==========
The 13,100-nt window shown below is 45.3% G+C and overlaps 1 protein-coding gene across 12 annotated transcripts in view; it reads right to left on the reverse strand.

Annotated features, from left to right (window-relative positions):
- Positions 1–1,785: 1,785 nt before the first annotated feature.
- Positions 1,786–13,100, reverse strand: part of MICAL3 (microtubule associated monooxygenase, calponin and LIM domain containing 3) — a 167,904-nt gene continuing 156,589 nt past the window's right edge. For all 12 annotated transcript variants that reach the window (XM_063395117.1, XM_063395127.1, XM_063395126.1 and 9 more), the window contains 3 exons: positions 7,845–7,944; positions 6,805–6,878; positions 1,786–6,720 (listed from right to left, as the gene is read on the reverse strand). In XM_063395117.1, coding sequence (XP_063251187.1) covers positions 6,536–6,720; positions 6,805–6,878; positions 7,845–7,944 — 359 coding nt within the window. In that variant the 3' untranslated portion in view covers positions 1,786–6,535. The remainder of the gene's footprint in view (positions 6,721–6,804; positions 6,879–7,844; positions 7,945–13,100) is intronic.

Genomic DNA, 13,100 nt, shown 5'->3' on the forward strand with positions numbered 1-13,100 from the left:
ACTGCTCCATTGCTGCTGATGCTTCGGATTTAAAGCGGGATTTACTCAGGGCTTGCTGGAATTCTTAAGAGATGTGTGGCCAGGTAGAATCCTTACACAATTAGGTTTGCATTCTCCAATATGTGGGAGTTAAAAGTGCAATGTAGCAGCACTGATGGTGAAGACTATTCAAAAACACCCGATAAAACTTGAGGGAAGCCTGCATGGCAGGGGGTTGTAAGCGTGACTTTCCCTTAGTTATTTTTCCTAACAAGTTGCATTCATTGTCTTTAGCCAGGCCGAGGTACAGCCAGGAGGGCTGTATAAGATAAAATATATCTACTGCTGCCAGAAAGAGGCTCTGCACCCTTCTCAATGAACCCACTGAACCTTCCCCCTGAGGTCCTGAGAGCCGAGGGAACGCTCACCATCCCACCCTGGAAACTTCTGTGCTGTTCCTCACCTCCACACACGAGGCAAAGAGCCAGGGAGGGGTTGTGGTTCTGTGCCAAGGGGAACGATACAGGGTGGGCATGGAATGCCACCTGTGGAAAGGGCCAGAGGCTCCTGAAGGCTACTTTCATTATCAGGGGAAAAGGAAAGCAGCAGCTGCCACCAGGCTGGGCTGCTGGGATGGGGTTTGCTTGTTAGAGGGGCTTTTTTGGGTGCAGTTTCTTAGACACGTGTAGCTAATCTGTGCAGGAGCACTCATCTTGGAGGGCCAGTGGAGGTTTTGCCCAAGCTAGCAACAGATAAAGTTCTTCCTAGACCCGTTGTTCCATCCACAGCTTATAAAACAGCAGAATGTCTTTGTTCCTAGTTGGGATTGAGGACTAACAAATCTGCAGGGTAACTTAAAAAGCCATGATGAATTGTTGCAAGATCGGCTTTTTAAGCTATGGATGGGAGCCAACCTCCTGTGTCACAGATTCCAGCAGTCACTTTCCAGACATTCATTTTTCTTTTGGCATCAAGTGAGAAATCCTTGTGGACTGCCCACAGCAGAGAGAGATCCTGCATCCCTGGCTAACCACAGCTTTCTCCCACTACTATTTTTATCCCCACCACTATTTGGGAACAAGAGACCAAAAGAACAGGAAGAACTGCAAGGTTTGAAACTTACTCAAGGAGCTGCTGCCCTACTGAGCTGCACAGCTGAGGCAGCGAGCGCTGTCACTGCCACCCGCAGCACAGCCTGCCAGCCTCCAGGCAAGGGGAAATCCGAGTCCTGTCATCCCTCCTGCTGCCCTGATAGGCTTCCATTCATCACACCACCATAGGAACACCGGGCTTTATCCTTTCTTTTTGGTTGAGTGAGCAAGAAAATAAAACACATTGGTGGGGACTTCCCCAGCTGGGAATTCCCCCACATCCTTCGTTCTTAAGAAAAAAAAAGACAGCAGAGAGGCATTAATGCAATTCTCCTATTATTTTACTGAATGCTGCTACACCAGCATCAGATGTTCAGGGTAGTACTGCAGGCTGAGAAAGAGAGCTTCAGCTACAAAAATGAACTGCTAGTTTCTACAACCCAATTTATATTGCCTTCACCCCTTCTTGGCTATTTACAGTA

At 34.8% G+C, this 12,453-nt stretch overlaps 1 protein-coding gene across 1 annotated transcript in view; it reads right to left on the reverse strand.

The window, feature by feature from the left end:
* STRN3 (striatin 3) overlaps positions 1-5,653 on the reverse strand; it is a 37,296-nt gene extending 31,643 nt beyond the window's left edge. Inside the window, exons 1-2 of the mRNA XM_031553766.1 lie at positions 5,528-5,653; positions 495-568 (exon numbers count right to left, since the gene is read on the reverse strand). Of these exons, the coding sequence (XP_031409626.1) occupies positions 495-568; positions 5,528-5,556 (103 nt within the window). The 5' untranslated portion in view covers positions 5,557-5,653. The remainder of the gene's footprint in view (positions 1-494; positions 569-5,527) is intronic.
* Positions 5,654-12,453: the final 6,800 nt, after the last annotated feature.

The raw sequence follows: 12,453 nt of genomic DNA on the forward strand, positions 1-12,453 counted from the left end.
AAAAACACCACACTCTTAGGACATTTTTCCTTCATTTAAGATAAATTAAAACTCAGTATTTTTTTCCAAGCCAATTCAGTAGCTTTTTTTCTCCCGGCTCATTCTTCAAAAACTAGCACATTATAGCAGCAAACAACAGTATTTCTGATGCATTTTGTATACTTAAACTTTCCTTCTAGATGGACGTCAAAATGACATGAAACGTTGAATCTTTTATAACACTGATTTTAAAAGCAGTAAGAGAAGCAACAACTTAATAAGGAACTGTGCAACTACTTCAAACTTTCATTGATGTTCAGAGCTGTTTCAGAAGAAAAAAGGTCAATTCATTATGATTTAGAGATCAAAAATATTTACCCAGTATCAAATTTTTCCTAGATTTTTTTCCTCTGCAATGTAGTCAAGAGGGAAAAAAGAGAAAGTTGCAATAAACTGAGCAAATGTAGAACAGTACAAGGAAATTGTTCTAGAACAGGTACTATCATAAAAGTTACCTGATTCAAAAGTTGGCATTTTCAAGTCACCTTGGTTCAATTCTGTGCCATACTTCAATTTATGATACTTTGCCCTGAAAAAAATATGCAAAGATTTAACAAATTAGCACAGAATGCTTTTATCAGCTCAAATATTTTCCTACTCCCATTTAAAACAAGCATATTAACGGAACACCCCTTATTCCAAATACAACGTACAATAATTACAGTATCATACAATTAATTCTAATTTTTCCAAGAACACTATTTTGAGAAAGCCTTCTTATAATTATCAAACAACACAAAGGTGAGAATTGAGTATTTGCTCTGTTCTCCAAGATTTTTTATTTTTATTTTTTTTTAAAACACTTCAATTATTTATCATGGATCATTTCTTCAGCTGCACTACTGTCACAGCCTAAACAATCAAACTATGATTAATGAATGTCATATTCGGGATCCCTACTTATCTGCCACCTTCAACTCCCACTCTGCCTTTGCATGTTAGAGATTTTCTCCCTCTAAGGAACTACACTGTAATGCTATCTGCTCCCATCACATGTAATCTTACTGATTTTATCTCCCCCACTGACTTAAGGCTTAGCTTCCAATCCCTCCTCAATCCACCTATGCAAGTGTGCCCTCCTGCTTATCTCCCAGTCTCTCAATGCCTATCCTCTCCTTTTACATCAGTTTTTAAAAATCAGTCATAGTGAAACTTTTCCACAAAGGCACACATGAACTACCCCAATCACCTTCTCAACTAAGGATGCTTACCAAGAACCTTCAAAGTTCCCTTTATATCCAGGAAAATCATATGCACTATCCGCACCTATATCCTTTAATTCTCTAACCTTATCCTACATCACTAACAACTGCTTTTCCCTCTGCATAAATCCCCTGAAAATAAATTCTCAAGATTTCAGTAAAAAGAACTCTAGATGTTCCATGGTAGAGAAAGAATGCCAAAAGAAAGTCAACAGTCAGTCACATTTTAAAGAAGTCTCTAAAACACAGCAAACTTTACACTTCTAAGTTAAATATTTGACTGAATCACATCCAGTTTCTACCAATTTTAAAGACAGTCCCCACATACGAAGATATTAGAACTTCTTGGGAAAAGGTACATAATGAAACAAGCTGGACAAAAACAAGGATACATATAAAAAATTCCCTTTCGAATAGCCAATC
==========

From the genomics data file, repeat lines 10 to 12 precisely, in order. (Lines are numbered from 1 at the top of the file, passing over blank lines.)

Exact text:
* Positions 5,654-12,453: the final 6,800 nt, after the last annotated feature.

The raw sequence follows: 12,453 nt of genomic DNA on the forward strand, positions 1-12,453 counted from the left end.
AAAAACACCACACTCTTAGGACATTTTTCCTTCATTTAAGATAAATTAAAACTCAGTATTTTTTTCCAAGCCAATTCAGTAGCTTTTTTTCTCCCGGCTCATTCTTCAAAAACTAGCACATTATAGCAGCAAACAACAGTATTTCTGATGCATTTTGTATACTTAAACTTTCCTTCTAGATGGACGTCAAAATGACATGAAACGTTGAATCTTTTATAACACTGATTTTAAAAGCAGTAAGAGAAGCAACAACTTAATAAGGAACTGTGCAACTACTTCAAACTTTCATTGATGTTCAGAGCTGTTTCAGAAGAAAAAAGGTCAATTCATTATGATTTAGAGATCAAAAATATTTACCCAGTATCAAATTTTTCCTAGATTTTTTTCCTCTGCAATGTAGTCAAGAGGGAAAAAAGAGAAAGTTGCAATAAACTGAGCAAATGTAGAACAGTACAAGGAAATTGTTCTAGAACAGGTACTATCATAAAAGTTACCTGATTCAAAAGTTGGCATTTTCAAGTCACCTTGGTTCAATTCTGTGCCATACTTCAATTTATGATACTTTGCCCTGAAAAAAATATGCAAAGATTTAACAAATTAGCACAGAATGCTTTTATCAGCTCAAATATTTTCCTACTCCCATTTAAAACAAGCATATTAACGGAACACCCCTTATTCCAAATACAACGTACAATAATTACAGTATCATACAATTAATTCTAATTTTTCCAAGAACACTATTTTGAGAAAGCCTTCTTATAATTATCAAACAACACAAAGGTGAGAATTGAGTATTTGCTCTGTTCTCCAAGATTTTTTATTTTTATTTTTTTTTAAAACACTTCAATTATTTATCATGGATCATTTCTTCAGCTGCACTACTGTCACAGCCTAAACAATCAAACTATGATTAATGAATGTCATATTCGGGATCCCTACTTATCTGCCACCTTCAACTCCCACTCTGCCTTTGCATGTTAGAGATTTTCTCCCTCTAAGGAACTACACTGTAATGCTATCTGCTCCCATCACATGTAATCTTACTGATTTTATCTCCCCCACTGACTTAAGGCTTAGCTTCCAATCCCTCCTCAATCCACCTATGCAAGTGTGCCCTCCTGCTTATCTCCCAGTCTCTCAATGCCTATCCTCTCCTTTTACATCAGTTTTTAAAAATCAGTCATAGTGAAACTTTTCCACAAAGGCACACATGAACTACCCCAATCACCTTCTCAACTAAGGATGCTTACCAAGAACCTTCAAAGTTCCCTTTATATCCAGGAAAATCATATGCACTATCCGCACCTATATCCTTTAATTCTCTAACCTTATCCTACATCACTAACAACTGCTTTTCCCTCTGCATAAATCCCCTGAAAATAAATTCTCAAGATTTCAGTAAAAAGAACTCTAGATGTTCCATGGTAGAGAAAGAATGCCAAAAGAAAGTCAACAGTCAGTCACATTTTAAAGAAGTCTCTAAAACACAGCAAACTTTACACTTCTAAGTTAAATATTTGACTGAATCACATCCAGTTTCTACCAATTTTAAAGACAGTCCCCACATACGAAGATATTAGAACTTCTTGGGAAAAGGTACATAATGAAACAAGCTGGACAAAAACAAGGATACATATAAAAAATTCCCTTTCGAATAGCCAATC